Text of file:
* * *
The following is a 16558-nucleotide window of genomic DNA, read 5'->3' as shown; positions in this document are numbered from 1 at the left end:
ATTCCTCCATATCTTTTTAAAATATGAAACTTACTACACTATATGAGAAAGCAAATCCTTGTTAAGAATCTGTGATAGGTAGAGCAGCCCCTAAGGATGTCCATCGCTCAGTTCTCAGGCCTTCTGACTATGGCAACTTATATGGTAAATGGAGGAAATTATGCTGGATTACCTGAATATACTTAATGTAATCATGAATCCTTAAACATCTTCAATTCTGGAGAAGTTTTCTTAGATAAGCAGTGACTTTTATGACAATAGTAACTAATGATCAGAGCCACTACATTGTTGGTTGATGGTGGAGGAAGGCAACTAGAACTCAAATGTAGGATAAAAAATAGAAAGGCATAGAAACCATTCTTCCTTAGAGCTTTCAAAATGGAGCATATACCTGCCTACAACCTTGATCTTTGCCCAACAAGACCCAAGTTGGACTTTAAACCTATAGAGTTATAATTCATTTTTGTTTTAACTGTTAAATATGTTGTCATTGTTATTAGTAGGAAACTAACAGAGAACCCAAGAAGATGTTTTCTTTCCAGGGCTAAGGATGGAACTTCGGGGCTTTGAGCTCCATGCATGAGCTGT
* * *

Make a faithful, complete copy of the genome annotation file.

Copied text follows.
The following is a 16558-nucleotide window of genomic DNA, read 5'->3' as shown; positions in this document are numbered from 1 at the left end:
ATTCCTCCATATCTTTTTAAAATATGAAACTTACTACACTATATGAGAAAGCAAATCCTTGTTAAGAATCTGTGATAGGTAGAGCAGCCCCTAAGGATGTCCATCGCTCAGTTCTCAGGCCTTCTGACTATGGCAACTTATATGGTAAATGGAGGAAATTATGCTGGATTACCTGAATATACTTAATGTAATCATGAATCCTTAAACATCTTCAATTCTGGAGAAGTTTTCTTAGATAAGCAGTGACTTTTATGACAATAGTAACTAATGATCAGAGCCACTACATTGTTGGTTGATGGTGGAGGAAGGCAACTAGAACTCAAATGTAGGATAAAAAATAGAAAGGCATAGAAACCATTCTTCCTTAGAGCTTTCAAAATGGAGCATATACCTGCCTACAACCTTGATCTTTGCCCAACAAGACCCAAGTTGGACTTTAAACCTATAGAGTTATAATTCATTTTTGTTTTAACTGTTAAATATGTTGTCATTGTTATTAGTAGGAAACTAACAGAGAACCCAAGAAGATGTTTTCTTTCCAGGGCTAAGGATGGAACTTCGGGGCTTTGAGCTCCATGCATGAGCTGT